10% of new dads aren’t having a great time this Father’s Day

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10% of new dads aren’t having a great time this Father’s Day

This Sunday, thousands of Australian men will be experiencing their first Father’s Day. For most, it will be a day filled with joy and wonder. However, for some, the pressure of fatherhood may have become so overwhelming that they may be experiencing distress, depression or anxiety.

According to the CEO of beyondblue Kate Carnell AO: “Research suggests that one in 10 men may experience symptoms of depression in the first year of their baby’s life. This can have a significant impact on the health and wellbeing of their child and their partner. Also, men living with, and supporting a partner with postnatal depression are at increased risk of developing depression or anxiety themselves.”

Dr Nicole Highet, Senior Perinatal Advisor at beyondblue, said: “With one in seven women experiencing postnatal depression, additional burdens are often placed on the father which can cause greater distress and increased likelihood of depression.

“We know many fathers continue to work fulltime, while trying to look after a wife with postnatal depression and a newborn baby. Without professional assistance and intervention, the risk of depression quickly escalates.

“While many women will experience the usually temporary ‘baby blues’, around 14 per cent of mothers who go on to experience postnatal depression, will need professional treatment that may include counselling, medication and hospitalisation. Suddenly, dad is literally left ‘holding the baby’ and it can be an overwhelming time for the entire family.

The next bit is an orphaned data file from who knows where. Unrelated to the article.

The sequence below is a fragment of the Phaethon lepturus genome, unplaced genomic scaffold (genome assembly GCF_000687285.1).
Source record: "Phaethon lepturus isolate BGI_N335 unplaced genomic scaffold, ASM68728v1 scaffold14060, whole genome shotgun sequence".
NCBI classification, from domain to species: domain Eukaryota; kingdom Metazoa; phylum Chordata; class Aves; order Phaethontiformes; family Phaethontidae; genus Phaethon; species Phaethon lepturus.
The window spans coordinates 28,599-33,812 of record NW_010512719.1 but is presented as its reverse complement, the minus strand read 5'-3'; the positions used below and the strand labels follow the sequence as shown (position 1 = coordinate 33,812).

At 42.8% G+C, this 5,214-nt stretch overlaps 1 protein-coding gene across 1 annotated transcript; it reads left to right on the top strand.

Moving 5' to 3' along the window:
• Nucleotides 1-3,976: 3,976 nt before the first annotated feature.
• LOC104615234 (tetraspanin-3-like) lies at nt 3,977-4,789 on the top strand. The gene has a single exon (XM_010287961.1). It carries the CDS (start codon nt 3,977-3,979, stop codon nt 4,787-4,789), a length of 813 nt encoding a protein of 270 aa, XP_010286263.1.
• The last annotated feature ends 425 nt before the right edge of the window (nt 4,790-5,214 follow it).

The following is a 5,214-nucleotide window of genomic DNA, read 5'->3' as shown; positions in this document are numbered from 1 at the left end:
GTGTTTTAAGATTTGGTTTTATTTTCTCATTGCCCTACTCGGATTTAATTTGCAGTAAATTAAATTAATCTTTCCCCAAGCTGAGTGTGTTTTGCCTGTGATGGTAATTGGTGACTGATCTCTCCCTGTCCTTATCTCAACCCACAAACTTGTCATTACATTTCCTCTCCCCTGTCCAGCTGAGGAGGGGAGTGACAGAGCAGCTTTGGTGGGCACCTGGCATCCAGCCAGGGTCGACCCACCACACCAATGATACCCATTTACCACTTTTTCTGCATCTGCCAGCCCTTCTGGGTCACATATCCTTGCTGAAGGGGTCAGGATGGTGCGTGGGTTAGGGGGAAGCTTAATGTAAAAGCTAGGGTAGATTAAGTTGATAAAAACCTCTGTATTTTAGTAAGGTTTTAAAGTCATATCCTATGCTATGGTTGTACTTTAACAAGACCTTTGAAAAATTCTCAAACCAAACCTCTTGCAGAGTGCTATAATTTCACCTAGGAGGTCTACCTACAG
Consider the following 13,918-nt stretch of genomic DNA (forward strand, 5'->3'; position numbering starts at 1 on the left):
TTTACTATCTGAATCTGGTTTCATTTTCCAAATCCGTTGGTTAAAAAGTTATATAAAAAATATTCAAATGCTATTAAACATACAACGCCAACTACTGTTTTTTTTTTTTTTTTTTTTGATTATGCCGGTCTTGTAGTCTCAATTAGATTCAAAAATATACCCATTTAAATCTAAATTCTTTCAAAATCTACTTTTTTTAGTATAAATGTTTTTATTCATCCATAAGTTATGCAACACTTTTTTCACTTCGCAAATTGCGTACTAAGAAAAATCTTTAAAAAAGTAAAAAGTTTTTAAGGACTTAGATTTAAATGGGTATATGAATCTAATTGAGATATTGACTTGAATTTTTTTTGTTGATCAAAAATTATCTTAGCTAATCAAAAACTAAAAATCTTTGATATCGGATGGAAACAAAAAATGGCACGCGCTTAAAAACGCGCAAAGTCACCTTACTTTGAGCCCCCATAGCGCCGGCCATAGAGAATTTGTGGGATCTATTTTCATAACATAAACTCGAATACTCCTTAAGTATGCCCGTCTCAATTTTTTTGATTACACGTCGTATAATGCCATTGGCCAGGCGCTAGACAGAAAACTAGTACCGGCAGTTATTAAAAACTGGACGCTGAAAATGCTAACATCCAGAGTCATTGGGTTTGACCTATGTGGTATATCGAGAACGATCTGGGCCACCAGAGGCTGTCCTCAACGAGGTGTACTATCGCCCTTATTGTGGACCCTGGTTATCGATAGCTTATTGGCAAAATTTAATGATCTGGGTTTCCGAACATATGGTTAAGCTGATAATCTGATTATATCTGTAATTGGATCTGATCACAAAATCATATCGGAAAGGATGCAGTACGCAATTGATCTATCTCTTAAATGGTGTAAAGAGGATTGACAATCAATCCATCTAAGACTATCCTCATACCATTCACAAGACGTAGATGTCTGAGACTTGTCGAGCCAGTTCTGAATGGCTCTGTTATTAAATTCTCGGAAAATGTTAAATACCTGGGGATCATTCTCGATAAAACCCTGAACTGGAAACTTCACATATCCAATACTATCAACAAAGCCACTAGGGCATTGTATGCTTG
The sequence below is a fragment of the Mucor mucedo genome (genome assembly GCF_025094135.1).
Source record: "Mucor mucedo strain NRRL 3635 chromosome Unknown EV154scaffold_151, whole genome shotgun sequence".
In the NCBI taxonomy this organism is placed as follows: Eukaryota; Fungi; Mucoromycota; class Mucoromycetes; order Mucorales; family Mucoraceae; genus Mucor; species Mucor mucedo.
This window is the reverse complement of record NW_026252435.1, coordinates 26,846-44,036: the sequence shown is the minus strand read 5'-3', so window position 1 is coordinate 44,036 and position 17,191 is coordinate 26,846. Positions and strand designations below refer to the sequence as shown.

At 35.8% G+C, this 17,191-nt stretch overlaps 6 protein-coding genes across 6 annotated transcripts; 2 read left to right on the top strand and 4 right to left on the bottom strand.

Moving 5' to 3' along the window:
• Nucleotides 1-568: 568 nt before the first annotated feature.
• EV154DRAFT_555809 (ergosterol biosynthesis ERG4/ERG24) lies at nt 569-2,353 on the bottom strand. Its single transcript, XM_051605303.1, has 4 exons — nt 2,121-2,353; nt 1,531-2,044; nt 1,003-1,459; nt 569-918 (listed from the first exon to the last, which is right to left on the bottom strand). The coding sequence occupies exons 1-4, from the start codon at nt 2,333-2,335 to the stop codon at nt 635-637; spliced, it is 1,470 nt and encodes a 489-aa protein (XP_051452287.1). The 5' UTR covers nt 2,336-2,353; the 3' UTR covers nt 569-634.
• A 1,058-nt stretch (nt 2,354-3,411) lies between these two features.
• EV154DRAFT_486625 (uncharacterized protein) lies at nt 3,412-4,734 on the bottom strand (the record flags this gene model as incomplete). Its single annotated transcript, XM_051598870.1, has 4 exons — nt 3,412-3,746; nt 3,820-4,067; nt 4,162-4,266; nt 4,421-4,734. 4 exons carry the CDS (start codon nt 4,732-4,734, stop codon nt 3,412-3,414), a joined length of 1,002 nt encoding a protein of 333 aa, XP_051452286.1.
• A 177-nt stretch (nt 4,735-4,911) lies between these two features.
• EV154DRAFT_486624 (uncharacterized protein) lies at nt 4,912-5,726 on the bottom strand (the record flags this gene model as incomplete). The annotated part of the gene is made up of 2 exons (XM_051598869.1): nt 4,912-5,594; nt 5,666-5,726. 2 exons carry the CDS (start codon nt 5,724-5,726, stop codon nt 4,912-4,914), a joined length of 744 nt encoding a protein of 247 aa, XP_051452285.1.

“The good news is that help is available and postnatal depression and anxiety experienced during pregnancy or following the birth of the baby can be managed and treated.

“It is also important to remember that depression and anxiety are not a normal part of pregnancy. Concerningly, research tells us that nearly half of all men think that postnatal depression is normal, while a third believes it will go away by itself. This is a fallacy. Untreated postnatal depression in women is likely to get worse without treatment. The same is true of men – If fathers are experiencing signs or symptoms of depression, they too need to get professional help to allow them to enjoy fatherhood, Dr Highet said.

beyondblue has a range resources available to help both mothers and fathers through the first whirlwind year of parenthood. beyondblue’s Hey Dad booklet is specifically designed for fathers and has practical tips and strategies for managing the arrival of a new baby.

As one father whose wife experienced PND said: “I did not know what was happening – she was a completely different person….nothing I did helped…I felt totally bewildered and lost. I still cry – even now – years later …it was awful to watch her take no joy in our baby.”

Source: Beyond Blue

Date Created: September 2, 2012

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